Wired wrote about Siggi's story Yesterday:
FBI agents and two federal prosecutors landed in a private Gulfstream on the next day, on August 24, and Thordarson was summoned back to the embassy.
He was met by the same embassy official who took his keys and his cell phone, then walked with him on a circuitous route through the streets of downtown Reykjavík, ending up at the Hotel Reykjavik Centrum, Thordarson says. There, Thordarson spent two hours in a hotel conference room talking to two FBI agents. Then they accompanied back to the embassy so he could put money in his parking meter, and back to the hotel for more debriefing.
The agents asked him about his Lulzsec interactions, but were primarily interested in what he could give them on WikiLeaks. One of them asked him if he could wear a recording device on his next visit to London and get Assange to say something incriminating, or talk about Bradley Manning.
Wanted to send Siggi wired to meet with Assange
“They asked what I use daily, have always on,” he says. “I said, my watch. So they said they could change that out for some recording watch.”
Thordarson says he declined. “I like Assange, even considered him a friend,” he says. “I just didn’t want to go that way.”
In all, Thordarson spent 20 hours with the agents over about five days. Then the Icelandic government ordered the FBI to pack up and go home.
It turns out the FBI had misled the local authorities about its purpose in the country. According to a timeline (.pdf) later released by the National Commissioner of the Icelandic Police, the FBI contacted Icelandic law enforcement to report Thordarson’s embassy walk-in, and ask for permission to fly into the country to follow up. But the bureau had presented the request as an extension of its earlier investigation into Lulzsec, and failed to mention that its real target was WikiLeaks.
Siggi fired from Wikileaks for Fraud and Theft
In November 2011, Thordarson was fired from WikiLeaks. The organization had discovered he had set up an online WikiLeaks tee shirt store and arranged for the proceeds to go into his own bank account. WikiLeaks has said the embezzlement amounted to about $50,000.
Thordarson told the FBI about it in a terse email on November 8. “No longer with WikiLeaks — so not sure how I can help you more.”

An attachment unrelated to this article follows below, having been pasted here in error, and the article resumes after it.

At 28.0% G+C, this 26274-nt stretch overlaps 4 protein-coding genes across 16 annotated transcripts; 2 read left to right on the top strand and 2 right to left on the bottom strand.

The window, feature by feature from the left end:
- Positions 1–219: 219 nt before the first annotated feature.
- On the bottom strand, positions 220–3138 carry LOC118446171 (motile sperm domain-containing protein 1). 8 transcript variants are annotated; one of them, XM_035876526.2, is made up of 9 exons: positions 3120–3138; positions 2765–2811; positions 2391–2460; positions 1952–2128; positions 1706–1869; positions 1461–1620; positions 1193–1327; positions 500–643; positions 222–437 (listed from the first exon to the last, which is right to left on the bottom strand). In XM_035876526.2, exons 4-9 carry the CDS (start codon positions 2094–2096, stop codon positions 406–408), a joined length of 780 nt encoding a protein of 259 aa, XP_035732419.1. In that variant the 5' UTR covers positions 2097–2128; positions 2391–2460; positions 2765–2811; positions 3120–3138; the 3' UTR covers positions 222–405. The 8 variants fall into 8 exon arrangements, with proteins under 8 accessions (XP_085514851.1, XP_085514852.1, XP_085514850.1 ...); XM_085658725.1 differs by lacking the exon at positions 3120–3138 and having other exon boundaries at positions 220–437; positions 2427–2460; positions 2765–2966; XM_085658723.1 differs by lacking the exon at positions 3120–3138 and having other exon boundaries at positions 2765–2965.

“We’d still like to talk with you in person,” one of his handlers replied. “I can think of a couple of easy ways for you to help.”
“Can you guys help me with cash?” Thordarson shot back.
For the next few months, Thordarson begged the FBI for money, while the FBI alternately ignored him and courted him for more assistance. In the end, Thordarson says, the FBI agreed to compensate him for the work he missed while meeting with agents (he says he worked at a bodyguard-training school), totaling about $5,000.
Siggi brought personal hard drives to the FBI
On March 18, 2012, he had one more meeting with the FBI in Denmark. On this trip, he brought along eight of his personal hard drives, containing the information he’d compiled while at WikiLeaks, including his chat logs, photos and videos he shot at Ellington Hall. The FBI gave him a signed receipt for the hardware.
Then they cut him off.
Siggi Thordarson is facing several charges
Today, Thordarson, now 20, has new problems. He’s facing criminal charges in Iceland for unrelated financial and tax crimes. In addition, WikiLeaks filed a police report for the tee-shirt shop embezzlement.
Siggi was in custody earlier this month suspected of comprehensive fraud. He is accused of stealing computer equipment for around ISK 700,000 ($5700, €7300) from a store in Reykjavik. "This is a serious web of decpetion", says the owner of the store. He also says that other companies were tricked by Siggi.
Siggi is said to have bought all the computer equipment under false pretenses, pretending to be a book publisher named Jóhann when he ordered the products. He then came to the store later, and picked up the stuff, in his own name. He paid for the first products to earn trust, and then stopped paying the bills.
"I'm literally being robbed" said the store owner.
The Icelandic Police says that many different parties have charged Siggi. For example Wikileaks and the Book Publisher which Siggi pretended to represent.
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